For example, if you are delivering a software project, you'll need to define your approach to testing here.

I struggle to think of any kind of project that doesn't have some testing or quality control steps.

That said, I've been on the receiving end of some organisations who have tried not to have quality control phases, which always ends in a shit show.

Develop a Communication Plan

This plan outlines how information will be communicated to the project's stakeholders (frequency, format, and responsibilities).

The more complex the project, the more complex the plan.

The simpler the project, the… you get it.

Execution Gate Approval

Approval of the project management plan and authorisation to start execution. Those last pre-flight checks before you start building things in earnest.

Adjustments may be required if there are gaps or misalignments.


The Execution phase is where plans are put into action, and the project's deliverables start to take shape. We've talked about it a lot, and now is the exciting part: rolling up your sleeves and getting busy.

The activities within Executing include;

Direct Management of Work

This is the primary activity of the Executing phase, where the project team actively engages in the tasks outlined in the project management plan. It involves allocating resources, whipping junior team members, executing planned tasks, and ensuring each task aligns with the project timeline and objectives.


Where collections of work might be complex, then a workstream might be created, driven by a work package (a summary of the requirements for that specific area). This helps break the workload into more manageable chunks.


Review Quality Standards

Remember the quality plan from earlier? The project needs to continuously monitor and evaluate the deliverables to ensure they meet predefined quality standards per your plan.


This includes regular testing, quality checks, and reviews.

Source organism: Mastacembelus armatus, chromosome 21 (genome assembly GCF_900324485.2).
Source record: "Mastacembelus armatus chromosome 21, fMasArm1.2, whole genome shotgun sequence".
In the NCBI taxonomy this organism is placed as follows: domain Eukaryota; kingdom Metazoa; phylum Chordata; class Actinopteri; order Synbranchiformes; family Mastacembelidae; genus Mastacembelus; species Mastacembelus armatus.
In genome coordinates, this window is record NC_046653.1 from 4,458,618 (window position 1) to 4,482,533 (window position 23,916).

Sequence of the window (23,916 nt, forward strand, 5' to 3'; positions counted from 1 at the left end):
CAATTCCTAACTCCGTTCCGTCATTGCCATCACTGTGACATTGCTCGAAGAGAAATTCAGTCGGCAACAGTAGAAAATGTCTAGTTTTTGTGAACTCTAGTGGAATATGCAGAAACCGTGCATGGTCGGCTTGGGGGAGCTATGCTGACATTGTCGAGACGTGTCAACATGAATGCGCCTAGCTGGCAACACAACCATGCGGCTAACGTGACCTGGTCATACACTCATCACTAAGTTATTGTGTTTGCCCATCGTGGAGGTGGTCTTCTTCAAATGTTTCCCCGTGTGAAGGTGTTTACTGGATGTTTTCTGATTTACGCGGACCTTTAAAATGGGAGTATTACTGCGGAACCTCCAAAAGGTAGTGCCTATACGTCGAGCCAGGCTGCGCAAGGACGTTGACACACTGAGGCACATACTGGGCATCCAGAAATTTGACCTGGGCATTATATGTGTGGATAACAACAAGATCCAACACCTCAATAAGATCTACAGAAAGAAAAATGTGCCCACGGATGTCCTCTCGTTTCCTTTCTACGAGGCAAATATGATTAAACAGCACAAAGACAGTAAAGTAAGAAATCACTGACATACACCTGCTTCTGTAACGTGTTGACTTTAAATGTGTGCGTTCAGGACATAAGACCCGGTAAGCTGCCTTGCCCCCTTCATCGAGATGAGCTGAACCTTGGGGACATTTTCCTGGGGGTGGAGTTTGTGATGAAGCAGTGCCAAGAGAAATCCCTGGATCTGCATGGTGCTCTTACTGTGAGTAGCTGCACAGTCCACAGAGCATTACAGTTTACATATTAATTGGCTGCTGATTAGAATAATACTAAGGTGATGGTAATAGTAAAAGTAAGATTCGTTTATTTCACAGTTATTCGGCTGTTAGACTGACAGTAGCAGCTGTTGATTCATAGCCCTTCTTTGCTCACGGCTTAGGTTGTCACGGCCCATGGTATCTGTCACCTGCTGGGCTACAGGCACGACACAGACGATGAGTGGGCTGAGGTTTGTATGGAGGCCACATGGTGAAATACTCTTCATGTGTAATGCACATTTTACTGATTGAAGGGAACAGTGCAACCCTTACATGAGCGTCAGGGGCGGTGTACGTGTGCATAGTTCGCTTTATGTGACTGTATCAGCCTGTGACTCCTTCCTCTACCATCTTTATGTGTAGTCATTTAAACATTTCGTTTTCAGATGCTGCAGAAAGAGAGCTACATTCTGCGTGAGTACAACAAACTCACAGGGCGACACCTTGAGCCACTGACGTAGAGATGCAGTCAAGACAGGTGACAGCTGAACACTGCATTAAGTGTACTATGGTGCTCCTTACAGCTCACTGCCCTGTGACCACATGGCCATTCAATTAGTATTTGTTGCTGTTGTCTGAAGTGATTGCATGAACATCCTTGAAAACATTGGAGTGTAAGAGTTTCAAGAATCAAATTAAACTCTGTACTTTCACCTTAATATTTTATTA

If deliverables don't meet quality expectations, adjustments and improvements are made.


Manage Scope and Handle Changes

Most projects encounter people trying to make small changes to the scope, usually prefixed with the words "Can we just…". So, it's vital that we keep the project within its defined scope as much as possible. This involves managing scope 'creep' and implementing any approved scope changes.


Implementation Planning

The crux of ensuring that the project can transition smoothly from execution to closure is effective implementation planning. This phase is about laying down a detailed roadmap for how the various elements of the project will be implemented, ensuring alignment with the project's strategic objectives and readiness for final delivery.

In implementation planning, the focus is on integrating all pieces of the project puzzle. This involves scheduling the final steps, assigning responsibilities for last-mile tasks, and ensuring synchronisation of all teams.

Here's what needs to be done;

  • Project acceptance criteria are created and agreed upon to allow the project to close down

  • Ensuring training & documentation are taken into account

  • System testing & User acceptance might be phases that need to be done

Consider it a plan for 'going live' with your project, and not just dumping your delivery and running.

Every project should not consider the finish line as the end of the main deliveries, but the smooth transition into business-as-usual.


Project Closure Gate

Finally in this stage, we determine if the project is ready to move into the closing phase or if additional work is needed to meet the agreed-upon deliverables.


Normally it'll be in the form of a stage gate, or approval meeting that looks at the project acceptance criteria, and says whether the project has delivered what it set out to do. If so, then the project can move into the very final phase of "project closure".


Monitoring and Controlling

The Monitoring and Controlling phase ensures the project remains on track and aligned with the set goals and standards. It provides the necessary checks and balances through regular reviews, audits, and adjustments. 


Typically, the Monitoring and Controlling phase runs concurrently from the Planning Phase to the Execution phase.

The key activities;

Generate Highlight Reports

Performance, or 'highlight', reports provide insights into whether the project is on track concerning its timelines, scope, and budget.


Typically, they are sent out on a schedule to keep everyone updated about how progress is unfolding.


Maintain Decision, Risk and Change Logs

This activity involves keeping records of all identified decisions made or needed, risks (and issues) and changes requested or implemented during the project.


These logs is where a lot of arse-covering happens.


Implement Corrective Actions

Based on the insights from the risk and change logs, implement necessary corrective actions to address and mitigate risks.